means of this bushing at working within the screw-threaded hole is I can adjust the tension of the springs c to whatever pressure I desire the relief valves a to discharge at, and after being once adjusted and the valve B in place within the cylinder A the determined pressure which the valves or are fixed to discharge at in case of an accumulation of water within the steam cylinder cannot be tampered with or manipulated by inexperienced or unauthorized persons. Consequently the pressure cannot accumulate sufiiciently to endanger the various parts of the. engine, since the relief valves will automatically open and discharge into the exhaust chest. Again referring to the form and construction of this Valve B the waste clearance spaces which are to be filled at each stroke of the engine while the steam is doing work is by this design and construction reduced to a minimum as compared with other exhaust valves of, the oscillating type. I deem ofgreat importance in economy. With my improved construction while the steam within the cylinder is doing work, .the
face j is but a short distance from the working barrel of the cylinder. Hence a material reduction of the waste clearance spaces is effected.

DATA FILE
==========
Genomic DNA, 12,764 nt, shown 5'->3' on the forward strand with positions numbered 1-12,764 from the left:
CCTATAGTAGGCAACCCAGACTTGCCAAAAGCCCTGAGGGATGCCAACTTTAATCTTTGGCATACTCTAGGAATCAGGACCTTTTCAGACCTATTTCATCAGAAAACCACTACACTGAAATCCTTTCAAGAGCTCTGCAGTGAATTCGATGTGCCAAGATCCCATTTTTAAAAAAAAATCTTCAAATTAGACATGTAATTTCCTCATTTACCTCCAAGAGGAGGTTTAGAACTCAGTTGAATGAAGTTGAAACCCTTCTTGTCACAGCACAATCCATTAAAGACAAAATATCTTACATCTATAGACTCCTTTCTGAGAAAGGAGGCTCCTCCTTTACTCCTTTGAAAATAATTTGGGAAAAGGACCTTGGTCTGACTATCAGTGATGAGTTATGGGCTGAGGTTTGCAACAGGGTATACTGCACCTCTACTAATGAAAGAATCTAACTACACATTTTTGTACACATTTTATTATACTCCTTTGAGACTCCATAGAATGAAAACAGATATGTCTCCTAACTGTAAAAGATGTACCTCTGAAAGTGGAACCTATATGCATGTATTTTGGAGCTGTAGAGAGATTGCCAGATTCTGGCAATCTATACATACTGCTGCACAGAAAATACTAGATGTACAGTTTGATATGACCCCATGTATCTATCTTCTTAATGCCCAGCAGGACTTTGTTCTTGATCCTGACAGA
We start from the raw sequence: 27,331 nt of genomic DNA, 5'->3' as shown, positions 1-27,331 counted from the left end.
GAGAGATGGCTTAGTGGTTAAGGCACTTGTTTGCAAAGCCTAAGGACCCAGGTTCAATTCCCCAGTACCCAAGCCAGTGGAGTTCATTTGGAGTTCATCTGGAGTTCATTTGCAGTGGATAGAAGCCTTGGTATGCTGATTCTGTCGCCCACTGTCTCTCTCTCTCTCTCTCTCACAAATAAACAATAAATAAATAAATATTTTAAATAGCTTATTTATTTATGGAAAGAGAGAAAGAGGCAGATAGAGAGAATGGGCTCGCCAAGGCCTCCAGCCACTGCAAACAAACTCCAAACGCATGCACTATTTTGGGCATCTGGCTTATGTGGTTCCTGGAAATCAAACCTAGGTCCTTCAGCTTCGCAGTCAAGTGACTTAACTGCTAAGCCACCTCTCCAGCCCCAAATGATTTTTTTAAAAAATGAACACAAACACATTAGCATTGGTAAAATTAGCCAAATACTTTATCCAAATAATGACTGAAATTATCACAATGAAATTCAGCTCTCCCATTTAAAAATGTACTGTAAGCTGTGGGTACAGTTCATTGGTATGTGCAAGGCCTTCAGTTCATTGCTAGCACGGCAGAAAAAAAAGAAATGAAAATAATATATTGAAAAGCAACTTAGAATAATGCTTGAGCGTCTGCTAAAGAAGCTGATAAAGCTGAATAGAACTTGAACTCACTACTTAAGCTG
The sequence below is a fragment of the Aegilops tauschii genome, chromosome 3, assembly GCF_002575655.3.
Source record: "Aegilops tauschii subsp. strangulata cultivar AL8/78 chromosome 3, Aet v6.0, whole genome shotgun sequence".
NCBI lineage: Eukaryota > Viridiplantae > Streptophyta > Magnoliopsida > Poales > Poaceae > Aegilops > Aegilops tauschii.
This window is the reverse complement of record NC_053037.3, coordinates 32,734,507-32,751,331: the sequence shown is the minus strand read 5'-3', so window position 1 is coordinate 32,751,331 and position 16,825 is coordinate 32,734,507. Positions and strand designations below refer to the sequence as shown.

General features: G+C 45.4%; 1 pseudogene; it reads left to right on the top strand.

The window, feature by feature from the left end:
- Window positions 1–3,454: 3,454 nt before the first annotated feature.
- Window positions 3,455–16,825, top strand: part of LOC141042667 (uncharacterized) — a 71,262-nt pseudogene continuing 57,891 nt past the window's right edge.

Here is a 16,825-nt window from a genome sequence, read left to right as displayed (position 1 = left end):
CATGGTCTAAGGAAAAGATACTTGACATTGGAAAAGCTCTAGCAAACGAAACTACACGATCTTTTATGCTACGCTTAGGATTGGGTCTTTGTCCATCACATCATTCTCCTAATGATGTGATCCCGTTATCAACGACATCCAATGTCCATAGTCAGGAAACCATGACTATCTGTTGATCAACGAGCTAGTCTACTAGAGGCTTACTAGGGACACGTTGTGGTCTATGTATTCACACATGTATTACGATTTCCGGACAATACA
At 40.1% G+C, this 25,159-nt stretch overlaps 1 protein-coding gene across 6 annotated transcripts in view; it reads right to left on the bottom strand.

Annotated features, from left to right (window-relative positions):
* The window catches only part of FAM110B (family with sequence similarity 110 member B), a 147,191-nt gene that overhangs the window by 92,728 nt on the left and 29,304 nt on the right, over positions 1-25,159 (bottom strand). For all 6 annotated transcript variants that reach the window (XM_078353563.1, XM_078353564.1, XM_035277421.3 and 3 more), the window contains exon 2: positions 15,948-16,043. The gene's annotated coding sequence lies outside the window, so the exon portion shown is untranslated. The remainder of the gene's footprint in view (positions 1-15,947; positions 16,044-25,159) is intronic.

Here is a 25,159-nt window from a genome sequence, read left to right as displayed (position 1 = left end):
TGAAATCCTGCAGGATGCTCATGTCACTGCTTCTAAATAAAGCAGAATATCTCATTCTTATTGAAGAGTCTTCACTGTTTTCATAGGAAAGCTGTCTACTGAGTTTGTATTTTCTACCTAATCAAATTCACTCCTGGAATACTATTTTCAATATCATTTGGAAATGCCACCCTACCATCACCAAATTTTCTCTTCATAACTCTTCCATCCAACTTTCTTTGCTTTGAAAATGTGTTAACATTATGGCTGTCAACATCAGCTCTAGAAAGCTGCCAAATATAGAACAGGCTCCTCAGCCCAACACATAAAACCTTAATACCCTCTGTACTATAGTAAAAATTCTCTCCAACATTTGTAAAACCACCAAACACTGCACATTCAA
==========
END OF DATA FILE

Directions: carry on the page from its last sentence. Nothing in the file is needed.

In the bore of the exhaust-valve chestand contiguous to the side of the exhaust port 0 I form alongitudinal recess in which is seated a .curved packing-plate h, the latter being held in place by one or more pins 1 passing through the same and secured to. the cylinder casting. See Figs. 1 and 2. By means of this construction the packing-plate h is practically fixed and forms a part of the cylder; the valve being adapted to work back and forth beneath and in frictional contact with it. The plate, however, has a slight radial or transverse movement on its supporting pins 7 I would state that usually the valve- B is turned a little smaller than the seat formed in the chest in order to allow the steam to lift the valve and thus form a steam-tight joint. In the present arrangement steam enters a small space 71. formed at the back of the plate h and presses the latter snugly against the adjacent surface of the valve, thus forming, a steam tight joint since the closed valve is thereby forced toward the left into snug engagement with the seat of the chest to prevent the escape of live steam from the cylinder-into the port D. See Fig. 1.